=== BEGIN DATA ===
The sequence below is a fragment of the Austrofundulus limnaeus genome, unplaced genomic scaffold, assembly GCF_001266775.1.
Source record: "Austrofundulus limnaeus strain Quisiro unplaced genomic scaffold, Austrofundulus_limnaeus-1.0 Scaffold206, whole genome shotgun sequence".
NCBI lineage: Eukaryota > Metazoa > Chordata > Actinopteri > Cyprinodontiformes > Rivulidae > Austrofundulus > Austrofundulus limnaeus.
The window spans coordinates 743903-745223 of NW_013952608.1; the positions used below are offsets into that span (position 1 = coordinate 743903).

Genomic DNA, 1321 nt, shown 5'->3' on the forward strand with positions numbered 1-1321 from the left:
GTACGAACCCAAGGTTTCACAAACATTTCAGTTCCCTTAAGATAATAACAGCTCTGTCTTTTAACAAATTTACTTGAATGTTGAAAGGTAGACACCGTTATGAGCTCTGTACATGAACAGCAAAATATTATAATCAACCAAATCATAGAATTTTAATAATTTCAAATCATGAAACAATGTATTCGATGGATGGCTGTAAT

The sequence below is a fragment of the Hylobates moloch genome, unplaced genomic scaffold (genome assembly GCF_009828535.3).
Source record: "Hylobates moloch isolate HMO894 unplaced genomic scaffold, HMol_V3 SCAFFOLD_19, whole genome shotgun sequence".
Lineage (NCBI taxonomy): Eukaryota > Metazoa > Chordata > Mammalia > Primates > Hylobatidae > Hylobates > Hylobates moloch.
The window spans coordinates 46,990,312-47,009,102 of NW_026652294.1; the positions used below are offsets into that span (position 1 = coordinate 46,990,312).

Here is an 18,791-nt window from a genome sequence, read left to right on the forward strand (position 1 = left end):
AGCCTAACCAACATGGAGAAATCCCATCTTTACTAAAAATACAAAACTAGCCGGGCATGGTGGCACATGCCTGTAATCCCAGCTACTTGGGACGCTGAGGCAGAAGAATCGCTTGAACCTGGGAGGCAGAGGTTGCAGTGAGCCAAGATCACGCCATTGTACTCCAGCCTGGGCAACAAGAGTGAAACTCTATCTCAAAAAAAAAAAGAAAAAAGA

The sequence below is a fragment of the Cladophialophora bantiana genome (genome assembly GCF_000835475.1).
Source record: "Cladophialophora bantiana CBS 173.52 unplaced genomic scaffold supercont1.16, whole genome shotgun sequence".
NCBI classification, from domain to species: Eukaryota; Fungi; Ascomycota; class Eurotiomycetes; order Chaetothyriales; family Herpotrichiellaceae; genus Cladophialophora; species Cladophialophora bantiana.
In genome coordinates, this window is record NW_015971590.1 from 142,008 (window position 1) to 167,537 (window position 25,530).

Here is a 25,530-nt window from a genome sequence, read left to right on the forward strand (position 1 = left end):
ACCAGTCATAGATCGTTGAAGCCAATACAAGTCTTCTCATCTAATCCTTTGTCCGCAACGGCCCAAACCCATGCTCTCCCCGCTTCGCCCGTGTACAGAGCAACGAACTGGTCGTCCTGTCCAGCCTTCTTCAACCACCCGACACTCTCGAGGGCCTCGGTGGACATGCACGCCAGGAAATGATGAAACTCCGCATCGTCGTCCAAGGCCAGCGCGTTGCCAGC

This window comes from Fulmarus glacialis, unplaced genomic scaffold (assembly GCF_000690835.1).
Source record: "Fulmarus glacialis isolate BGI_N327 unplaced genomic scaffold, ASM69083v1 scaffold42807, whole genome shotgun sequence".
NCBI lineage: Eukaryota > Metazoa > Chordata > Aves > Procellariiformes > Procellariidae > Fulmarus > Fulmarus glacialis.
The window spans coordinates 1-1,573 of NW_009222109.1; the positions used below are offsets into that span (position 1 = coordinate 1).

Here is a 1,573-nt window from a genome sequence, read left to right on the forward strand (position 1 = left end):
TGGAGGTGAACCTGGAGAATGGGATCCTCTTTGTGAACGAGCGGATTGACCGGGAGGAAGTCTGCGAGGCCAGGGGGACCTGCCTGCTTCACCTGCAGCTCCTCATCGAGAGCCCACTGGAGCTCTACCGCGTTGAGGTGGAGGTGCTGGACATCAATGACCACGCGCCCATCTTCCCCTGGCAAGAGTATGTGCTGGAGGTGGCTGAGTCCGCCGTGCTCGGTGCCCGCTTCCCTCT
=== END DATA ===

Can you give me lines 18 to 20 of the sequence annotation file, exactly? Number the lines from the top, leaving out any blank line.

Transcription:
ACCAGTCATAGATCGTTGAAGCCAATACAAGTCTTCTCATCTAATCCTTTGTCCGCAACGGCCCAAACCCATGCTCTCCCCGCTTCGCCCGTGTACAGAGCAACGAACTGGTCGTCCTGTCCAGCCTTCTTCAACCACCCGACACTCTCGAGGGCCTCGGTGGACATGCACGCCAGGAAATGATGAAACTCCGCATCGTCGTCCAAGGCCAGCGCGTTGCCAGC

This window comes from Fulmarus glacialis, unplaced genomic scaffold (assembly GCF_000690835.1).
Source record: "Fulmarus glacialis isolate BGI_N327 unplaced genomic scaffold, ASM69083v1 scaffold42807, whole genome shotgun sequence".